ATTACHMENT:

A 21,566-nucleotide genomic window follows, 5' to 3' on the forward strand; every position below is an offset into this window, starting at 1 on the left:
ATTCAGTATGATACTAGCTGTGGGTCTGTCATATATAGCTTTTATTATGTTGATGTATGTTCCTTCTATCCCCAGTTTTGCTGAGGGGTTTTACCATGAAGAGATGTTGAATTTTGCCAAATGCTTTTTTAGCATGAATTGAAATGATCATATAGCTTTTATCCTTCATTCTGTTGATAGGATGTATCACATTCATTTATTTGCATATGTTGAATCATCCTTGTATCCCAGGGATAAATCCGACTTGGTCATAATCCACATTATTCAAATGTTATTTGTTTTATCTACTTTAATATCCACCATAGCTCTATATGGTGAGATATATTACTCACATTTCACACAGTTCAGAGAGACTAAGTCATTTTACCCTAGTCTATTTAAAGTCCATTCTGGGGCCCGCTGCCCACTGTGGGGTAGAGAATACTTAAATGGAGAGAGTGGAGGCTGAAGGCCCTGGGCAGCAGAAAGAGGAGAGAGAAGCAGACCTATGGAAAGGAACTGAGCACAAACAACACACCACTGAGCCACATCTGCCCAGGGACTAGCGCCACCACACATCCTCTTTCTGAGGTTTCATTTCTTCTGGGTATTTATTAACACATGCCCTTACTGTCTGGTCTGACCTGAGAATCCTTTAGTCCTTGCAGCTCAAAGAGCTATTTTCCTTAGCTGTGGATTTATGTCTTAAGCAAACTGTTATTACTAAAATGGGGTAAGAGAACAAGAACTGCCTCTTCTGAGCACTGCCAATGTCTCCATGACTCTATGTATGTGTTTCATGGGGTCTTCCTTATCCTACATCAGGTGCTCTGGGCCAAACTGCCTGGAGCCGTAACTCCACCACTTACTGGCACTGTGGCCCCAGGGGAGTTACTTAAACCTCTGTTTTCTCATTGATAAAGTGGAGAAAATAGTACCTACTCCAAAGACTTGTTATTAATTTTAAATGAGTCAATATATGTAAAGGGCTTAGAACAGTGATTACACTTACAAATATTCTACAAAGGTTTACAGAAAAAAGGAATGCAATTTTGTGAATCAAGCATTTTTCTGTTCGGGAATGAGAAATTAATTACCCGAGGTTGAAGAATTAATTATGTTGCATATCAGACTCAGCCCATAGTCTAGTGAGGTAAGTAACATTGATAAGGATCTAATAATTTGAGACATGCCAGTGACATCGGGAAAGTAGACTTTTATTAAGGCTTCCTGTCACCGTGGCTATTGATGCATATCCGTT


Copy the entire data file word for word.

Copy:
A 21,566-nucleotide genomic window follows, 5' to 3' on the forward strand; every position below is an offset into this window, starting at 1 on the left:
ATTCAGTATGATACTAGCTGTGGGTCTGTCATATATAGCTTTTATTATGTTGATGTATGTTCCTTCTATCCCCAGTTTTGCTGAGGGGTTTTACCATGAAGAGATGTTGAATTTTGCCAAATGCTTTTTTAGCATGAATTGAAATGATCATATAGCTTTTATCCTTCATTCTGTTGATAGGATGTATCACATTCATTTATTTGCATATGTTGAATCATCCTTGTATCCCAGGGATAAATCCGACTTGGTCATAATCCACATTATTCAAATGTTATTTGTTTTATCTACTTTAATATCCACCATAGCTCTATATGGTGAGATATATTACTCACATTTCACACAGTTCAGAGAGACTAAGTCATTTTACCCTAGTCTATTTAAAGTCCATTCTGGGGCCCGCTGCCCACTGTGGGGTAGAGAATACTTAAATGGAGAGAGTGGAGGCTGAAGGCCCTGGGCAGCAGAAAGAGGAGAGAGAAGCAGACCTATGGAAAGGAACTGAGCACAAACAACACACCACTGAGCCACATCTGCCCAGGGACTAGCGCCACCACACATCCTCTTTCTGAGGTTTCATTTCTTCTGGGTATTTATTAACACATGCCCTTACTGTCTGGTCTGACCTGAGAATCCTTTAGTCCTTGCAGCTCAAAGAGCTATTTTCCTTAGCTGTGGATTTATGTCTTAAGCAAACTGTTATTACTAAAATGGGGTAAGAGAACAAGAACTGCCTCTTCTGAGCACTGCCAATGTCTCCATGACTCTATGTATGTGTTTCATGGGGTCTTCCTTATCCTACATCAGGTGCTCTGGGCCAAACTGCCTGGAGCCGTAACTCCACCACTTACTGGCACTGTGGCCCCAGGGGAGTTACTTAAACCTCTGTTTTCTCATTGATAAAGTGGAGAAAATAGTACCTACTCCAAAGACTTGTTATTAATTTTAAATGAGTCAATATATGTAAAGGGCTTAGAACAGTGATTACACTTACAAATATTCTACAAAGGTTTACAGAAAAAAGGAATGCAATTTTGTGAATCAAGCATTTTTCTGTTCGGGAATGAGAAATTAATTACCCGAGGTTGAAGAATTAATTATGTTGCATATCAGACTCAGCCCATAGTCTAGTGAGGTAAGTAACATTGATAAGGATCTAATAATTTGAGACATGCCAGTGACATCGGGAAAGTAGACTTTTATTAAGGCTTCCTGTCACCGTGGCTATTGATGCATATCCGTT